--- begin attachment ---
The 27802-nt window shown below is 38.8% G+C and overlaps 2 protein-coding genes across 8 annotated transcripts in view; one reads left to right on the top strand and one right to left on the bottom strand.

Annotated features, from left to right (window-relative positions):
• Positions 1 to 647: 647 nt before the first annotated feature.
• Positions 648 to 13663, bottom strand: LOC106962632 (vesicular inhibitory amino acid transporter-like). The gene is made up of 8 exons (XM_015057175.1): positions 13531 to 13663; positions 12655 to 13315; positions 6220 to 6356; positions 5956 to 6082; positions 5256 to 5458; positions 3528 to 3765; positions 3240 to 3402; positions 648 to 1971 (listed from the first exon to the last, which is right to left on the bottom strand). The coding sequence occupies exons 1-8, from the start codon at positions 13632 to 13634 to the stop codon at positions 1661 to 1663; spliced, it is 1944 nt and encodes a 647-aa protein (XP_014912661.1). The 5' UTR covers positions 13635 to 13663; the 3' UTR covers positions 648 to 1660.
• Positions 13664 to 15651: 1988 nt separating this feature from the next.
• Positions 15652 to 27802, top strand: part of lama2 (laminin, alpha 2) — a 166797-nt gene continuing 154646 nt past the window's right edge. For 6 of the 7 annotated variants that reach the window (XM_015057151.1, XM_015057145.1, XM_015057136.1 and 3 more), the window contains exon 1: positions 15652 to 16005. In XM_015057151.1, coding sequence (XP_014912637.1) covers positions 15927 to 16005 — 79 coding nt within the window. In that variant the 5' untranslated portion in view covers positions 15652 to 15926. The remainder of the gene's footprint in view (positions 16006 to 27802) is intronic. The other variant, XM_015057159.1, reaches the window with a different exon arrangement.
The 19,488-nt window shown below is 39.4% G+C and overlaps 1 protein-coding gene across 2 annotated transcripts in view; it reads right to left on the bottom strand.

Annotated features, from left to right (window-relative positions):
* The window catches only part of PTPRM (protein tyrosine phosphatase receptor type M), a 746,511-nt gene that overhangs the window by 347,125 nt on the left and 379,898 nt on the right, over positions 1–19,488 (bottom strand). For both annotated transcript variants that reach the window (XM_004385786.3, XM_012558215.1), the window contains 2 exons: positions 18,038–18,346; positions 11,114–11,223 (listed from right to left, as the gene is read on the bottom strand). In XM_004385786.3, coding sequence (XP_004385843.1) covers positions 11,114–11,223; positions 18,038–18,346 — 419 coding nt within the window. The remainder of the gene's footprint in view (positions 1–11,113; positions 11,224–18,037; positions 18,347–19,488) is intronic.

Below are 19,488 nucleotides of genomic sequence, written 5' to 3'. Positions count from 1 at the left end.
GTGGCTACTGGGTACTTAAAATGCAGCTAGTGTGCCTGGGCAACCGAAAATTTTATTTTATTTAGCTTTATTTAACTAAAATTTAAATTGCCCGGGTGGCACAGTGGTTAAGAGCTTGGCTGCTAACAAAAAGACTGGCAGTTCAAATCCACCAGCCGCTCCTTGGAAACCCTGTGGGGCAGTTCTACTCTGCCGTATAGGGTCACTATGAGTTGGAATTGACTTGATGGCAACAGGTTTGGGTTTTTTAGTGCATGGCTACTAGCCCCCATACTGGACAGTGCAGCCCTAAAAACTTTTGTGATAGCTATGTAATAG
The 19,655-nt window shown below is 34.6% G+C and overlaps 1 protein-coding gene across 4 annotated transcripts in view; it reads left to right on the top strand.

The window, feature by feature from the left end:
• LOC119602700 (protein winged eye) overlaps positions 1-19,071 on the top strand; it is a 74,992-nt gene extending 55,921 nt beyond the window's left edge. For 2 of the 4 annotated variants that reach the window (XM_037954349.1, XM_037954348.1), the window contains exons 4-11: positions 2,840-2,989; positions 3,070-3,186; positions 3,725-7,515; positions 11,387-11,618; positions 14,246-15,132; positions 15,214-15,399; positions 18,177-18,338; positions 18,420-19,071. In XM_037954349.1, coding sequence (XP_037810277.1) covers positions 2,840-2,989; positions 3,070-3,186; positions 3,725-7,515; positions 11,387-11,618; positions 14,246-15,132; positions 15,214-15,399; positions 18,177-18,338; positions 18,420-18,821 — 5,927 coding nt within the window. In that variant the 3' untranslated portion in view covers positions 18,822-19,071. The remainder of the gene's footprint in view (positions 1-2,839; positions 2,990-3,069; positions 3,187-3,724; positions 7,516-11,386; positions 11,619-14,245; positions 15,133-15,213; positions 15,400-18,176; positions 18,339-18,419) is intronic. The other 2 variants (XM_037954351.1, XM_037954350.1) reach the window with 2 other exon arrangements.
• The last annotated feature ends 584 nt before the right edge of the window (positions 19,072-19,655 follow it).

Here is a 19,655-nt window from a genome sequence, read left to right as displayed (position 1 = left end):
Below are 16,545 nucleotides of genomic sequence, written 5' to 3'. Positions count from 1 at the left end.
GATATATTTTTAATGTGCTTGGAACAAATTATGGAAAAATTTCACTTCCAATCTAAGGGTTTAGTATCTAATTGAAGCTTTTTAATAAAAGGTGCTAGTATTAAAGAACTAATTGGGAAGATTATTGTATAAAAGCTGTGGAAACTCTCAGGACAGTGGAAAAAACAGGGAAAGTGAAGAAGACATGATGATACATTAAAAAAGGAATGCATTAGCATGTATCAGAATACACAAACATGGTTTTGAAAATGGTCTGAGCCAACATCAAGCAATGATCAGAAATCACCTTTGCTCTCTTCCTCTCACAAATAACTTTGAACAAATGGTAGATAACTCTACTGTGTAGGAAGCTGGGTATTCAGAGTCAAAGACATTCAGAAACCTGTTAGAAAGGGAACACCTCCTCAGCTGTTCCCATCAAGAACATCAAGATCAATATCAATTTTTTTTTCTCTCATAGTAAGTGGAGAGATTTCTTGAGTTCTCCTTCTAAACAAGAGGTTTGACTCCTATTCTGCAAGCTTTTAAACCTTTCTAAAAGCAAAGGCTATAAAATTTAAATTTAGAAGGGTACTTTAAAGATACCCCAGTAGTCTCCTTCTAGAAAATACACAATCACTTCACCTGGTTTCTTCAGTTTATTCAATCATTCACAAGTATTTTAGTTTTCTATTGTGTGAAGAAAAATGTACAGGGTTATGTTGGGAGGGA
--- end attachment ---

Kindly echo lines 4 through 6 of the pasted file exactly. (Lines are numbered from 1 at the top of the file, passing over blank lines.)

• Positions 648 to 13663, bottom strand: LOC106962632 (vesicular inhibitory amino acid transporter-like). The gene is made up of 8 exons (XM_015057175.1): positions 13531 to 13663; positions 12655 to 13315; positions 6220 to 6356; positions 5956 to 6082; positions 5256 to 5458; positions 3528 to 3765; positions 3240 to 3402; positions 648 to 1971 (listed from the first exon to the last, which is right to left on the bottom strand). The coding sequence occupies exons 1-8, from the start codon at positions 13632 to 13634 to the stop codon at positions 1661 to 1663; spliced, it is 1944 nt and encodes a 647-aa protein (XP_014912661.1). The 5' UTR covers positions 13635 to 13663; the 3' UTR covers positions 648 to 1660.
• Positions 13664 to 15651: 1988 nt separating this feature from the next.
• Positions 15652 to 27802, top strand: part of lama2 (laminin, alpha 2) — a 166797-nt gene continuing 154646 nt past the window's right edge. For 6 of the 7 annotated variants that reach the window (XM_015057151.1, XM_015057145.1, XM_015057136.1 and 3 more), the window contains exon 1: positions 15652 to 16005. In XM_015057151.1, coding sequence (XP_014912637.1) covers positions 15927 to 16005 — 79 coding nt within the window. In that variant the 5' untranslated portion in view covers positions 15652 to 15926. The remainder of the gene's footprint in view (positions 16006 to 27802) is intronic. The other variant, XM_015057159.1, reaches the window with a different exon arrangement.